"I think your paper on the sexism of banner ads is publishable," Dr. Kansky said, chomping on the earpiece of his glasses.
"Oh, wow, thanks," Kevin said.
"In fact, not only that, I think you should submit it for consideration of the Allen Prize."
"Was it really that good?"
"Without a doubt, without a doubt," Dr. Kansky said. He flipped through the pages for emphasis. "Not only were you able to apply a critical eye to the assumptions underlying banner advertisements on, you issue a stunning challenge to the advertisers that strikes to the core of their revenue model."
"Well, I'll submit it with your support."
Kevin submitted his paper to a journal recommended by Dr. Kansky and for the Allen Prize. Several weeks went by, in which Kevin drank enough and wrote enough to erase the essay from his mind.
Until he received a call from the local radio station for an interview, which he happily did.
The day following the interview, he received a call from a major regional television station for an interview, which he did with a new, ill-fitting suit and a stiff smile.
Kevin celebrated with a few beers and resumed his usual schedule.
Two days later, Kevin received a call from a friend majoring in journalism who watched the television news like a faithful man performing devotions.
"You just got slammed on television," he said.
"What?" Kevin asked.
"Chase P. Q. Jefferson just ripped your essay a new asshole. Go check it out on the internet."
"It's on the internet?"
"It's all over the internet!"
Kevin checked and soon enough he was watching a video of a tall, handsome man with an expensive haircut, smile and suit with the nametag 'Chase P. Q. Jefferson, CEO of EyeJam Advertising Agency' floating in ghostly letters beneath his square jaw. Chase was ruthlessly demolishing Kevin's arguments. Or rather, that's what it seemed to Kevin on the first viewing. Subsequent viewings revealed a cleverly disguised ad hominem attack with phrasing including "lack of experience" and "when he enters the real world."
"I don't know what EyeJam Ad Agency is, but it's CEO sure is a prick," Kevin said.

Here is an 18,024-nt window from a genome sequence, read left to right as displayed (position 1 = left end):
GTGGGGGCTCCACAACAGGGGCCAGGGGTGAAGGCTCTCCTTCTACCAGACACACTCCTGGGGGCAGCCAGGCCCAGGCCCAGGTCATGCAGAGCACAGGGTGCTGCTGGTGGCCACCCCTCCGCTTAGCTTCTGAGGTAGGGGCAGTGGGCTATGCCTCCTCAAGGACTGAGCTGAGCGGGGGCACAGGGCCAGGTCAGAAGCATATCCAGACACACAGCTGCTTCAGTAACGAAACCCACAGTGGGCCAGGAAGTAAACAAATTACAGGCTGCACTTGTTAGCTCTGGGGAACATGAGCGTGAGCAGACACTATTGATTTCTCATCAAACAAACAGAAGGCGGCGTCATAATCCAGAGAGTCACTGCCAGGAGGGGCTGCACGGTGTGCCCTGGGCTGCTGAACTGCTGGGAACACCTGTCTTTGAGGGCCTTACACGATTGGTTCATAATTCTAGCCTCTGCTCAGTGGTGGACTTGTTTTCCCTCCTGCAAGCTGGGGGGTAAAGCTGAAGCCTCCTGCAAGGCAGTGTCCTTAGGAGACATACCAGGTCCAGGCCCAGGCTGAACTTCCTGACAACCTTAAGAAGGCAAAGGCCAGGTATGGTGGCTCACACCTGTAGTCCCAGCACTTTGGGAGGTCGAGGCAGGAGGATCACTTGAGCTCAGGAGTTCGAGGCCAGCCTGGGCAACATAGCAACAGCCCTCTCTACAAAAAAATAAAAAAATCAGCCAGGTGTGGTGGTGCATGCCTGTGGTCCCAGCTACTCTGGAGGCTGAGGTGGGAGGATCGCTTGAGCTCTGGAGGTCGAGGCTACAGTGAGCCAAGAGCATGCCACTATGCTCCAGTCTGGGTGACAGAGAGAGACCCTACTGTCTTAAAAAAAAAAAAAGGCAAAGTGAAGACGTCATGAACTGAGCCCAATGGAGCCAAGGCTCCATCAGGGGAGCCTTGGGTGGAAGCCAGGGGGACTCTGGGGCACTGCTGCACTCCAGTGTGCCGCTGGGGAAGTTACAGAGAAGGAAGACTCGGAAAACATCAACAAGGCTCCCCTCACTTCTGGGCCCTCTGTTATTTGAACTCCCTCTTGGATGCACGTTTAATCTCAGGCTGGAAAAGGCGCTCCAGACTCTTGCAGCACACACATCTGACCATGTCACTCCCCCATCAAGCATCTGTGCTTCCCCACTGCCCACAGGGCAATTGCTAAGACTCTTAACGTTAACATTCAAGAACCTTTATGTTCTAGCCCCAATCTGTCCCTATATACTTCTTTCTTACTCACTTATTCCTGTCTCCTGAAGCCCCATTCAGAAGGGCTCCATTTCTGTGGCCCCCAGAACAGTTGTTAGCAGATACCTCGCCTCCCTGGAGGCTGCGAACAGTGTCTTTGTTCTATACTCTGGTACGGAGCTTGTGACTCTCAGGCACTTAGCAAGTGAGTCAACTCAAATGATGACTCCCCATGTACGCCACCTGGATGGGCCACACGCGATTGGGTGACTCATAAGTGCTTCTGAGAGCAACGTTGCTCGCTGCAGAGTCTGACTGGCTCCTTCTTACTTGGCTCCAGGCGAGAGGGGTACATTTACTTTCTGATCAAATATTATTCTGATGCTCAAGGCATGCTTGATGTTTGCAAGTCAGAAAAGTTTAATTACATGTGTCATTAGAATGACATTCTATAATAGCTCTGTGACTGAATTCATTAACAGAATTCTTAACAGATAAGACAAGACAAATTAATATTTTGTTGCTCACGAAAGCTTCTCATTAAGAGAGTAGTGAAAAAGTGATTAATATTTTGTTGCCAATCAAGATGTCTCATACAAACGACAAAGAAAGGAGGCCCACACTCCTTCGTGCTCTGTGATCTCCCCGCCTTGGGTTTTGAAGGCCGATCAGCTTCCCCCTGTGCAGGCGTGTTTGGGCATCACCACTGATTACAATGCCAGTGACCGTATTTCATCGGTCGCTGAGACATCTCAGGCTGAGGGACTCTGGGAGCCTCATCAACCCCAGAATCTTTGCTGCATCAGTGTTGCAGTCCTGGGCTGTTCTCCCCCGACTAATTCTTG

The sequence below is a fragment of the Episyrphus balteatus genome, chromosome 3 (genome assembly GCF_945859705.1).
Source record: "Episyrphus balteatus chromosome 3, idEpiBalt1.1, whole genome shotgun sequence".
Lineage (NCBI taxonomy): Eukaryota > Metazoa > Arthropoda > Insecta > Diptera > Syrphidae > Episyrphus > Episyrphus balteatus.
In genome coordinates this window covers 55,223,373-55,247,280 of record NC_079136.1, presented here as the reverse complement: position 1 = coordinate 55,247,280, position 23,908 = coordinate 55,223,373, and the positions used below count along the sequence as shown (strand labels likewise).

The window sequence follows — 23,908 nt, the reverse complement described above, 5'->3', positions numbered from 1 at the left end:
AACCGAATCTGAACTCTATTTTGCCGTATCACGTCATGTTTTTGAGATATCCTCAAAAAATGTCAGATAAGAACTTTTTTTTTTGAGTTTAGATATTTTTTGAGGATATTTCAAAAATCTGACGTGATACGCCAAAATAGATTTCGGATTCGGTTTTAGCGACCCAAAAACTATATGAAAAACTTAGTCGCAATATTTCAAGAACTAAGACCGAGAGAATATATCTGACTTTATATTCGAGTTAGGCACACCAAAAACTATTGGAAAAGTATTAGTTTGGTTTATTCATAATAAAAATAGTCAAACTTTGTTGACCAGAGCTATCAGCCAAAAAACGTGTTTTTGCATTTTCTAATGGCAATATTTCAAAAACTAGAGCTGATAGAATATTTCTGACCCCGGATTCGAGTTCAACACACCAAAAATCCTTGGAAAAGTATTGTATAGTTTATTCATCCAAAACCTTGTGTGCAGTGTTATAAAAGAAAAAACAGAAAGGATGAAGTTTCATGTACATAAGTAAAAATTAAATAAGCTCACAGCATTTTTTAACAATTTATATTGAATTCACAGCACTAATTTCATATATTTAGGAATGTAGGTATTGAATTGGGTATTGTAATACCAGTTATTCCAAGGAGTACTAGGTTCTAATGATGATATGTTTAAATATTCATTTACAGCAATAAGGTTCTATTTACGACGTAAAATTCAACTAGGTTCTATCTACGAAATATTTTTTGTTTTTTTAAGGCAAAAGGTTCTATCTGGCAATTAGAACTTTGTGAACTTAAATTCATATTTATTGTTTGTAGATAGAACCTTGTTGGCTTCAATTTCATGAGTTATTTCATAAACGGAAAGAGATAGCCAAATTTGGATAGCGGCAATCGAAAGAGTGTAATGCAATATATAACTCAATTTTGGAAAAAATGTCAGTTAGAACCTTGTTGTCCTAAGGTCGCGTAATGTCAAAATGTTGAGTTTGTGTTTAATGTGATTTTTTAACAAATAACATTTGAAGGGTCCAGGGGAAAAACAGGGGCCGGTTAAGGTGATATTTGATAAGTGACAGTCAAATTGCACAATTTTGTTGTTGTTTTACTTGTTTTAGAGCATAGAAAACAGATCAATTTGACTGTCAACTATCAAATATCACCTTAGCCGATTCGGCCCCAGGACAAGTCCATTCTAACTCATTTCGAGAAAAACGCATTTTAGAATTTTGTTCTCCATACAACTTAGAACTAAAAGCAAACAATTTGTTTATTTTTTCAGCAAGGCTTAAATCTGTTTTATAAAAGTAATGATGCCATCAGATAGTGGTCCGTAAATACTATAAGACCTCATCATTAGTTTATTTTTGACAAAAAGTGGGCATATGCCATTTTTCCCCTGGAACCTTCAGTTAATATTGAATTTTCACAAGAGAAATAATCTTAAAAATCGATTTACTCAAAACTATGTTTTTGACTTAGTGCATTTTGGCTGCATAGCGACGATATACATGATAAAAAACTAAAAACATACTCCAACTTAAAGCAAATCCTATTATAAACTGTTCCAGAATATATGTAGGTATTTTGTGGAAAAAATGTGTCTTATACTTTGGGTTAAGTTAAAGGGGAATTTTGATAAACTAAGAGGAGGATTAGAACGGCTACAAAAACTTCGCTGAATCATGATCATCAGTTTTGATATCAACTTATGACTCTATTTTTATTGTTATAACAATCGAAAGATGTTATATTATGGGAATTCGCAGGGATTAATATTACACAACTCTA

"You haven't heard of EyeJam? Hell, people who aren't in the industry have heard of them, and that's a helluva thing to accomplish. They're better-known than Sterling-Cooper, and that's in a famous show."
"Then how come I haven't heard of them?"
"You study too hard. Remember that giraffe that climbed out of that tree and sold paper towels?"
"EyeJam. And the ads in Tumbling Rock, HQ and Axiom for that electric shaver that was an mp3 player, calendar and GPS?"
"That was pretty impressive."
"They sold millions of those things! And it's a stupid idea! That's what I'm saying about EyeJam. They've recently gotten into the banner ad market and are taking it over."
"I got blasted on the regional news!"
"Blast back - at least they aren't suing you."
Kevin went back on the regional news show (whose ratings were through the roof because of EyeJam) and blasted back, citing peer-reviewed paper after peer-reviewed paper and even calling Chase an age-discriminatory bigot for dismissing Kevin's points due to the age of the speaker.
Two weeks later he went to court as the defendent in a lawsuit. EyeJam's lawyered sued him into a smoking crater. When the dust settled, any financial arrangement that Kevin could conceivably enter into would require another team of lawyers, equipped with boxes of pens and not a few nosefuls to cocaine, to complete the paperwork.
Kevin had been drinking himself into a stupor and writing Dr. Kansky a rude email when the doorbell rang. He answered it, half-empty bottle in his hand. A chaffeur stood on his stoop.
"Good Evening, Kevin. Mr. Jefferson sent me."
"Chase can go fuck hizzelf," Kevin replied.